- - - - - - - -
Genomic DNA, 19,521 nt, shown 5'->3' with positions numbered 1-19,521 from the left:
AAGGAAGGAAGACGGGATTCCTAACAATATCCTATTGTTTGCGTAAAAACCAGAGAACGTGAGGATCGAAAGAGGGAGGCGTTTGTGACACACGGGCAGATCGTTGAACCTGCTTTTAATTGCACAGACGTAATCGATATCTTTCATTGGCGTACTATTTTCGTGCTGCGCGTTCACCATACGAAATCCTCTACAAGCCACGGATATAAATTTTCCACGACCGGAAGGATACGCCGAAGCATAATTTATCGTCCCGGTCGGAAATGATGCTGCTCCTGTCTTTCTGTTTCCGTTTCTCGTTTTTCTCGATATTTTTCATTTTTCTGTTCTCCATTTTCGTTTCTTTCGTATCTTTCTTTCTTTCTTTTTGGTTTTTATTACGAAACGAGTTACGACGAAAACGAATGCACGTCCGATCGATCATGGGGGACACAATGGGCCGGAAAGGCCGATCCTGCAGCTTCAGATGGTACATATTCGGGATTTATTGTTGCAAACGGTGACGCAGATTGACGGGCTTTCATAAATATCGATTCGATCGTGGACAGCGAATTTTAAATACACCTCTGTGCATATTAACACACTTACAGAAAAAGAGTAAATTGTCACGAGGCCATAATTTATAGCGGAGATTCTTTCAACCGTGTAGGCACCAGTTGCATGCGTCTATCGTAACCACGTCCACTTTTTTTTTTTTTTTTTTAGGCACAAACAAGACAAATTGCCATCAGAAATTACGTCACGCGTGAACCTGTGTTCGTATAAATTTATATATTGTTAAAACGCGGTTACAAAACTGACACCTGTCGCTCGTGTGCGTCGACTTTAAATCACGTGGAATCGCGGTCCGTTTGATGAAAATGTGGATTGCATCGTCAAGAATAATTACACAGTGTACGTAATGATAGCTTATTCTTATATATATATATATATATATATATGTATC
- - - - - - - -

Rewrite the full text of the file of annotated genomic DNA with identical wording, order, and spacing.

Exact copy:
Genomic DNA, 19,521 nt, shown 5'->3' with positions numbered 1-19,521 from the left:
AAGGAAGGAAGACGGGATTCCTAACAATATCCTATTGTTTGCGTAAAAACCAGAGAACGTGAGGATCGAAAGAGGGAGGCGTTTGTGACACACGGGCAGATCGTTGAACCTGCTTTTAATTGCACAGACGTAATCGATATCTTTCATTGGCGTACTATTTTCGTGCTGCGCGTTCACCATACGAAATCCTCTACAAGCCACGGATATAAATTTTCCACGACCGGAAGGATACGCCGAAGCATAATTTATCGTCCCGGTCGGAAATGATGCTGCTCCTGTCTTTCTGTTTCCGTTTCTCGTTTTTCTCGATATTTTTCATTTTTCTGTTCTCCATTTTCGTTTCTTTCGTATCTTTCTTTCTTTCTTTTTGGTTTTTATTACGAAACGAGTTACGACGAAAACGAATGCACGTCCGATCGATCATGGGGGACACAATGGGCCGGAAAGGCCGATCCTGCAGCTTCAGATGGTACATATTCGGGATTTATTGTTGCAAACGGTGACGCAGATTGACGGGCTTTCATAAATATCGATTCGATCGTGGACAGCGAATTTTAAATACACCTCTGTGCATATTAACACACTTACAGAAAAAGAGTAAATTGTCACGAGGCCATAATTTATAGCGGAGATTCTTTCAACCGTGTAGGCACCAGTTGCATGCGTCTATCGTAACCACGTCCACTTTTTTTTTTTTTTTTTTAGGCACAAACAAGACAAATTGCCATCAGAAATTACGTCACGCGTGAACCTGTGTTCGTATAAATTTATATATTGTTAAAACGCGGTTACAAAACTGACACCTGTCGCTCGTGTGCGTCGACTTTAAATCACGTGGAATCGCGGTCCGTTTGATGAAAATGTGGATTGCATCGTCAAGAATAATTACACAGTGTACGTAATGATAGCTTATTCTTATATATATATATATATATATATATGTATC